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Turn the other cheek.


What an honorable thing to do.


After all, The Big Play Book says, "If anyone slaps you on the right cheek, turn to them the other cheek also." Matthew 5:39


Taken out of contents, this can lead to difficulties in relationships. I see this verse, taken at times, as if I have to give in at every turn. Sometimes I call it being too nice. Givers can give into bitterness.


Giving too much teaches others that we are always ready and willing to help them in any familiar capacity.


When others point out that we were once very giving and now we are not, we tap into any and all available adrenaline or internal capacity to give even more. When that is depleted, we refuse or are unable to continue.


The previously veiled difficulty in the relationship now becomes obvious. A giver decides not to continue when they are exhausted and do not feel fed or nourished. This can lead to a relationship ending in some cases.


The capacity to give is unique to every person. The ones who have a great sense of self, seem to have a greater sense of giving. Giving out of richness and not poverty is also an important factor.


What a wonderful thing it is to give within healthy limits. Determining what your healthy limits are can be difficult. I heard the saying, "If it’s not a Hell Yes, it’s a Hell No." I kind of like that.

Sometimes I have given too much and didn’t recognize that it was contributing to bitterness.



I am amazed at the number of people who fall casualty to this characteristic. It looks so good and sometimes creates a great feeling, but it can be catastrophic in relationships. Balance is the key. Feeling great about who you are in the presence of the one you love is a wonderful experience. It is a wonderful litmus test for any relationship.


Givers must set great boundaries because takers have none.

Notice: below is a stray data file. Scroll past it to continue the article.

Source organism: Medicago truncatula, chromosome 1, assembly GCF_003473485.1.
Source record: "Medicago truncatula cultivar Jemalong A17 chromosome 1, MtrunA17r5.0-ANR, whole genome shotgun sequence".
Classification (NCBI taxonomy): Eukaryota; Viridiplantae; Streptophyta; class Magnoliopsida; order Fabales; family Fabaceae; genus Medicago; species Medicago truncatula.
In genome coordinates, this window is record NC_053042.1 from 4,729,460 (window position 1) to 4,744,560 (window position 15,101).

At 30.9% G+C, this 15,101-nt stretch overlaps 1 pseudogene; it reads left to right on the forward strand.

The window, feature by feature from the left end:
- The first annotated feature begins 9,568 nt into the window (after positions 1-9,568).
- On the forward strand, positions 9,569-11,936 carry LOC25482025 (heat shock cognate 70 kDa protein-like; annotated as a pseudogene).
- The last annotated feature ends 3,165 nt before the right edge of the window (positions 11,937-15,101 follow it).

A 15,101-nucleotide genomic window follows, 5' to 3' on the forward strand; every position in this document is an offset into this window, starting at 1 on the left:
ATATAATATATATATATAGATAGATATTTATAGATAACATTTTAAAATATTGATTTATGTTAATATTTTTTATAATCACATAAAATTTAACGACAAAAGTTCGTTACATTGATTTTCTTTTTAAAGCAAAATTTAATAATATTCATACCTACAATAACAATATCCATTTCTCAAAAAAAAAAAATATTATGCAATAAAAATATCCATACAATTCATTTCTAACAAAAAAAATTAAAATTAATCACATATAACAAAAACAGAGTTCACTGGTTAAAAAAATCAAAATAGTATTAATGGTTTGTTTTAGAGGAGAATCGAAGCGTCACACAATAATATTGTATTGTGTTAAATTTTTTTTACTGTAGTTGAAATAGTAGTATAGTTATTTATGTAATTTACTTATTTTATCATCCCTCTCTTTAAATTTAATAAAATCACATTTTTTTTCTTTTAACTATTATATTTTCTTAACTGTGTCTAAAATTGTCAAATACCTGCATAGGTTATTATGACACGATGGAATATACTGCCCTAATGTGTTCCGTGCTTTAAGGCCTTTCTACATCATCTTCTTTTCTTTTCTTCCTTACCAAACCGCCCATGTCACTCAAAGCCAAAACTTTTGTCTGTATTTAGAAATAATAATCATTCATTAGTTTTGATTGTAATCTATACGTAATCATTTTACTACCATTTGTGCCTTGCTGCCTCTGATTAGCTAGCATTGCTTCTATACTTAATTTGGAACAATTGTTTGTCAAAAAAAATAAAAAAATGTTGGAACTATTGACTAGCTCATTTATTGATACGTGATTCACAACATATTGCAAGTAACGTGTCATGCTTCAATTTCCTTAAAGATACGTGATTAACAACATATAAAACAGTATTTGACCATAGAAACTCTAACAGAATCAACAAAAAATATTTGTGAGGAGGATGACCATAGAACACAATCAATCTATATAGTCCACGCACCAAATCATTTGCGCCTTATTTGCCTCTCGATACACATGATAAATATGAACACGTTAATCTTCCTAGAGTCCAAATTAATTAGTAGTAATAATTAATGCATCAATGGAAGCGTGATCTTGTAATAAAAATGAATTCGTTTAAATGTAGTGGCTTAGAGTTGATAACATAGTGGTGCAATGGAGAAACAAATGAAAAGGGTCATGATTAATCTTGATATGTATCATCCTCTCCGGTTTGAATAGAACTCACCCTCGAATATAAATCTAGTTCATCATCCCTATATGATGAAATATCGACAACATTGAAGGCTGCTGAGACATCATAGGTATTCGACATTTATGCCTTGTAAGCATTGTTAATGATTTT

I hear these classic stories of givers who attempt to tell the other they are not getting the recognition or appreciation they feel they deserve. When the relationship erodes and the giver finally says, "I've had enough and I'm out of here," the standard response I hear is, "Why didn't you tell me?" and the typical answer to this is “I have been telling you for years, but you don't listen.”



I can’t count the number of times I have heard this. Then blame seems to permeate the conversation. I say that both are culpable here. The sender of the message is responsible to see that the receiver hears the message clearly. The receiver is to hear it in a way that does not include, rationalizing, minimizing, or justifying the information. Sometimes additional assistance is needed to break this circular conversation.


Turning the other cheek can sometimes be very appropriate. Other times it teaches others we can be mistreated or misused.


I like to give as long as it feels good. The minute the slightest amount of bitterness appears, I must reorient myself. I do not want to be mad at me.


How about you, can you be at fault of giving too much?


Watch for the blind spots.




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Blind Spots in Relationships

What I don't know I don't know about myself


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